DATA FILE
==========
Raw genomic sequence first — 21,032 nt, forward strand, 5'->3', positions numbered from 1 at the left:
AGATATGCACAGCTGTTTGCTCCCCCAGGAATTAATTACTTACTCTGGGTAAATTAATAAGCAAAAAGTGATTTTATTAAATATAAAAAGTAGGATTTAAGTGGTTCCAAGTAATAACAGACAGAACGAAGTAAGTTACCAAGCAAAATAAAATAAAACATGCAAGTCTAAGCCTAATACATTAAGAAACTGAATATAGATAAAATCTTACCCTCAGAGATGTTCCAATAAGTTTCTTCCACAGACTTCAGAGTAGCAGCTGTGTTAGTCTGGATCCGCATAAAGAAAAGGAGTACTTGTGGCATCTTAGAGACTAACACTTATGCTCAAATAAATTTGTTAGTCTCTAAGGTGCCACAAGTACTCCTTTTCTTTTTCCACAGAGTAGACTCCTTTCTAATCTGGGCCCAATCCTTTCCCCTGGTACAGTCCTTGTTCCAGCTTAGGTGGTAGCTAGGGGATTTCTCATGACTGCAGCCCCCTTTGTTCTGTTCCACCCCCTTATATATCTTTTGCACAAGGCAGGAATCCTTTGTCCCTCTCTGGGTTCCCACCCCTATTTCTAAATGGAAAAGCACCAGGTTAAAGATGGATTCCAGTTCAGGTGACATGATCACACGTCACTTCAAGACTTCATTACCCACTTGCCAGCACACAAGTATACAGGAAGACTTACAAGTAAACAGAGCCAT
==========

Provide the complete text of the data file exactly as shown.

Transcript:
Raw genomic sequence first — 21,032 nt, forward strand, 5'->3', positions numbered from 1 at the left:
AGATATGCACAGCTGTTTGCTCCCCCAGGAATTAATTACTTACTCTGGGTAAATTAATAAGCAAAAAGTGATTTTATTAAATATAAAAAGTAGGATTTAAGTGGTTCCAAGTAATAACAGACAGAACGAAGTAAGTTACCAAGCAAAATAAAATAAAACATGCAAGTCTAAGCCTAATACATTAAGAAACTGAATATAGATAAAATCTTACCCTCAGAGATGTTCCAATAAGTTTCTTCCACAGACTTCAGAGTAGCAGCTGTGTTAGTCTGGATCCGCATAAAGAAAAGGAGTACTTGTGGCATCTTAGAGACTAACACTTATGCTCAAATAAATTTGTTAGTCTCTAAGGTGCCACAAGTACTCCTTTTCTTTTTCCACAGAGTAGACTCCTTTCTAATCTGGGCCCAATCCTTTCCCCTGGTACAGTCCTTGTTCCAGCTTAGGTGGTAGCTAGGGGATTTCTCATGACTGCAGCCCCCTTTGTTCTGTTCCACCCCCTTATATATCTTTTGCACAAGGCAGGAATCCTTTGTCCCTCTCTGGGTTCCCACCCCTATTTCTAAATGGAAAAGCACCAGGTTAAAGATGGATTCCAGTTCAGGTGACATGATCACACGTCACTTCAAGACTTCATTACCCACTTGCCAGCACACAAGTATACAGGAAGACTTACAAGTAAACAGAGCCAT